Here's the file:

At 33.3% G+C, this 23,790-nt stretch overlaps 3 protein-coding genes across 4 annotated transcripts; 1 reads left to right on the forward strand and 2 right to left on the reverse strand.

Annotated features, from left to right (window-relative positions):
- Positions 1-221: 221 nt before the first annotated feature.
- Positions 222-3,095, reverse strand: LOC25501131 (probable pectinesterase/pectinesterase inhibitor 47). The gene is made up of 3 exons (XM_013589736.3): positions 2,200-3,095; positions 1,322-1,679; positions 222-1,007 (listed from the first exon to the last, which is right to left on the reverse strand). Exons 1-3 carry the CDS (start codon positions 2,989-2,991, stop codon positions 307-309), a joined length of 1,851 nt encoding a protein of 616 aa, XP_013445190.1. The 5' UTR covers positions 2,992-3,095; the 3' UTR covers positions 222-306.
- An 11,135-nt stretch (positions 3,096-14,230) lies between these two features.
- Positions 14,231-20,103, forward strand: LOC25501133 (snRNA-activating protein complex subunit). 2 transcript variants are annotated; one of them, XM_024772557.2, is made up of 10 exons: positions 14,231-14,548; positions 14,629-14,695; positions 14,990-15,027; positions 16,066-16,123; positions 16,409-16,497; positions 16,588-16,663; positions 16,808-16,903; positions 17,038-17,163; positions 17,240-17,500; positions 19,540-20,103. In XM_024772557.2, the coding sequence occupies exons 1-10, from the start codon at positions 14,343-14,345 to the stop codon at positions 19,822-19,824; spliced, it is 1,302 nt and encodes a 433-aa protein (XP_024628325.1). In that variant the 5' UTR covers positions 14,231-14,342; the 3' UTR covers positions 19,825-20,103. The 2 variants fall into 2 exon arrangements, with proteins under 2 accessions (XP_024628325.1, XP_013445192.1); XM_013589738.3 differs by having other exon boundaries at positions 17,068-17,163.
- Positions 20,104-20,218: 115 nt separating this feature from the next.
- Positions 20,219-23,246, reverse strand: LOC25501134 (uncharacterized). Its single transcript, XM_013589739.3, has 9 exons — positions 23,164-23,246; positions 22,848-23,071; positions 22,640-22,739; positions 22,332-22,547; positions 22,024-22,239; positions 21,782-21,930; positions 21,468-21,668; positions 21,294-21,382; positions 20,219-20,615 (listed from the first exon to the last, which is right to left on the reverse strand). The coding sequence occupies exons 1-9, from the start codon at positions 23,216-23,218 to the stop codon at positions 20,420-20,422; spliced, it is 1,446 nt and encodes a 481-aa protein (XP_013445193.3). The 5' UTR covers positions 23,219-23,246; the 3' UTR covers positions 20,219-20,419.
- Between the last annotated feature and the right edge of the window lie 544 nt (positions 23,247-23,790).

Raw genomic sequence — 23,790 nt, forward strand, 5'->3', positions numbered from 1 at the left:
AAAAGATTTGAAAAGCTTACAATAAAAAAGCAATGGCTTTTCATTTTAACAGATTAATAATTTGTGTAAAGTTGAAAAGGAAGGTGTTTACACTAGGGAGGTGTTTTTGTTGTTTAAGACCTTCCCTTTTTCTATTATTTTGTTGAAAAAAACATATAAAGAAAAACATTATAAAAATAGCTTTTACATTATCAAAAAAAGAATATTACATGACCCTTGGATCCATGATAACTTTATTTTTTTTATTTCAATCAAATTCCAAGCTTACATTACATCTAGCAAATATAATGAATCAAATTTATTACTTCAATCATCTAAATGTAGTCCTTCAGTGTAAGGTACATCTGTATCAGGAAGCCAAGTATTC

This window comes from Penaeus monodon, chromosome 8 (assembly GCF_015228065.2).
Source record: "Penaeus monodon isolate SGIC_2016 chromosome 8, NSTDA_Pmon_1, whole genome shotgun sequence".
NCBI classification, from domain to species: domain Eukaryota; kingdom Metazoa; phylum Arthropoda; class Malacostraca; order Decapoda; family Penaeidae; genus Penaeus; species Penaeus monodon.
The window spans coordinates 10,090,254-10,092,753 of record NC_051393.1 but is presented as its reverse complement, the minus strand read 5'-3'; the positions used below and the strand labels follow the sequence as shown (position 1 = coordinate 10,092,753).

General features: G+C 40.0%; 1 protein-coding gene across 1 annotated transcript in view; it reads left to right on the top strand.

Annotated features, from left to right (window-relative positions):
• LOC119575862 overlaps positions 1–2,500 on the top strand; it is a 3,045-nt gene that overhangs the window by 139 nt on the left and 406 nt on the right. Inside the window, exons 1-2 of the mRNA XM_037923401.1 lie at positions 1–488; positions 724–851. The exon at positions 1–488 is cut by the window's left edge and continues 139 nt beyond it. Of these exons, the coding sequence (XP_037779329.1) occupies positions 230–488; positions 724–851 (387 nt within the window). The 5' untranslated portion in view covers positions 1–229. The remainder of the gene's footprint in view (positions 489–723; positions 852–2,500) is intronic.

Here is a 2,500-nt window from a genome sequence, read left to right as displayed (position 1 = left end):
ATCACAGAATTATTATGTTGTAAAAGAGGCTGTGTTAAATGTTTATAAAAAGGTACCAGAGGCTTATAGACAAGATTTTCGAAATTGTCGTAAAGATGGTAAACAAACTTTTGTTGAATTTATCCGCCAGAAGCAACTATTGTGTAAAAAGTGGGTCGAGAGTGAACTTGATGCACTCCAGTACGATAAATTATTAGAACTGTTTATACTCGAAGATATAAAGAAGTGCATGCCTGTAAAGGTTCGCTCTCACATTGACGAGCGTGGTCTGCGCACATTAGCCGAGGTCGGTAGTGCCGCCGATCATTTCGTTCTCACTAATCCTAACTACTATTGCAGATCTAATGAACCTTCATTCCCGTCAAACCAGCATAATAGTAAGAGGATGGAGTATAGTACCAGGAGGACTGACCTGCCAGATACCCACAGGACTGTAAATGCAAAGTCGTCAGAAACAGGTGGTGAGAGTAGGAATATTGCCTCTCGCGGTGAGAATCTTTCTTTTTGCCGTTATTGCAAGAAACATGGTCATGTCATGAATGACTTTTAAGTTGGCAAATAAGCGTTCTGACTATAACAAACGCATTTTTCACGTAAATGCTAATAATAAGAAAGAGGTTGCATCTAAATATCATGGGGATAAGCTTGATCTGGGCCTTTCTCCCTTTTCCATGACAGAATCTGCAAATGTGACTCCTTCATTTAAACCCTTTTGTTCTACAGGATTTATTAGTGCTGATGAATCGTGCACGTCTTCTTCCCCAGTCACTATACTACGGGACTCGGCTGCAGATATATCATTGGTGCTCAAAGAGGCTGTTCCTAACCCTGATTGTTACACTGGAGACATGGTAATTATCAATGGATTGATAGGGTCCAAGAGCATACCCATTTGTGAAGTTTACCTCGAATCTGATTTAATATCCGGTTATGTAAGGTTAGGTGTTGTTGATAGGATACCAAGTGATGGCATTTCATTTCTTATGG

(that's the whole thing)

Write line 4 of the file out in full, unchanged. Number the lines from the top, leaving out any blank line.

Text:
- Positions 222-3,095, reverse strand: LOC25501131 (probable pectinesterase/pectinesterase inhibitor 47). The gene is made up of 3 exons (XM_013589736.3): positions 2,200-3,095; positions 1,322-1,679; positions 222-1,007 (listed from the first exon to the last, which is right to left on the reverse strand). Exons 1-3 carry the CDS (start codon positions 2,989-2,991, stop codon positions 307-309), a joined length of 1,851 nt encoding a protein of 616 aa, XP_013445190.1. The 5' UTR covers positions 2,992-3,095; the 3' UTR covers positions 222-306.